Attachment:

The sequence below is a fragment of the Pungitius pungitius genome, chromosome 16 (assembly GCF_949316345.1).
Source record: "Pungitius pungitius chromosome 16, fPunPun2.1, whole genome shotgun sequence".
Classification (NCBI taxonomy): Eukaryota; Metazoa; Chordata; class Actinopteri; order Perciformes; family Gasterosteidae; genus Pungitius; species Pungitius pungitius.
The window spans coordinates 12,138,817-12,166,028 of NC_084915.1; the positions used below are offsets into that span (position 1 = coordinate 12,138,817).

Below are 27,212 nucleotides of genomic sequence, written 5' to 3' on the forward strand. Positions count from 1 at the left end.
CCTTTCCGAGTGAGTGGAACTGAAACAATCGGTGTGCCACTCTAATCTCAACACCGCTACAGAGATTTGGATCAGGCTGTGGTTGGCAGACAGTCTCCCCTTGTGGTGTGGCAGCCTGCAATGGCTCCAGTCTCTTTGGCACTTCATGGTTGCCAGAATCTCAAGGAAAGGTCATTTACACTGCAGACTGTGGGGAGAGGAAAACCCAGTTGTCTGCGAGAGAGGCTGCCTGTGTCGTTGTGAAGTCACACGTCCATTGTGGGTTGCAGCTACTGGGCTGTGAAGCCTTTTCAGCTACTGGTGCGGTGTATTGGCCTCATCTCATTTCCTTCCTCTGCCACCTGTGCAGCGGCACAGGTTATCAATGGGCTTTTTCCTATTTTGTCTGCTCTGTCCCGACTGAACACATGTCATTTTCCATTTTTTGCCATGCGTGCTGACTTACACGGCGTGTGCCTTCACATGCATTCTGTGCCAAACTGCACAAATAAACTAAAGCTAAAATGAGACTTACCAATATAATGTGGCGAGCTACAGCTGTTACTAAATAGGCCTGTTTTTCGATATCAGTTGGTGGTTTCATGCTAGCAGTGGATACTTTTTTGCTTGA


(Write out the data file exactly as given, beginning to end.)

The sequence below is a fragment of the Pungitius pungitius genome, chromosome 16 (assembly GCF_949316345.1).
Source record: "Pungitius pungitius chromosome 16, fPunPun2.1, whole genome shotgun sequence".
Classification (NCBI taxonomy): Eukaryota; Metazoa; Chordata; class Actinopteri; order Perciformes; family Gasterosteidae; genus Pungitius; species Pungitius pungitius.
The window spans coordinates 12,138,817-12,166,028 of NC_084915.1; the positions used below are offsets into that span (position 1 = coordinate 12,138,817).

Below are 27,212 nucleotides of genomic sequence, written 5' to 3' on the forward strand. Positions count from 1 at the left end.
CCTTTCCGAGTGAGTGGAACTGAAACAATCGGTGTGCCACTCTAATCTCAACACCGCTACAGAGATTTGGATCAGGCTGTGGTTGGCAGACAGTCTCCCCTTGTGGTGTGGCAGCCTGCAATGGCTCCAGTCTCTTTGGCACTTCATGGTTGCCAGAATCTCAAGGAAAGGTCATTTACACTGCAGACTGTGGGGAGAGGAAAACCCAGTTGTCTGCGAGAGAGGCTGCCTGTGTCGTTGTGAAGTCACACGTCCATTGTGGGTTGCAGCTACTGGGCTGTGAAGCCTTTTCAGCTACTGGTGCGGTGTATTGGCCTCATCTCATTTCCTTCCTCTGCCACCTGTGCAGCGGCACAGGTTATCAATGGGCTTTTTCCTATTTTGTCTGCTCTGTCCCGACTGAACACATGTCATTTTCCATTTTTTGCCATGCGTGCTGACTTACACGGCGTGTGCCTTCACATGCATTCTGTGCCAAACTGCACAAATAAACTAAAGCTAAAATGAGACTTACCAATATAATGTGGCGAGCTACAGCTGTTACTAAATAGGCCTGTTTTTCGATATCAGTTGGTGGTTTCATGCTAGCAGTGGATACTTTTTTGCTTGA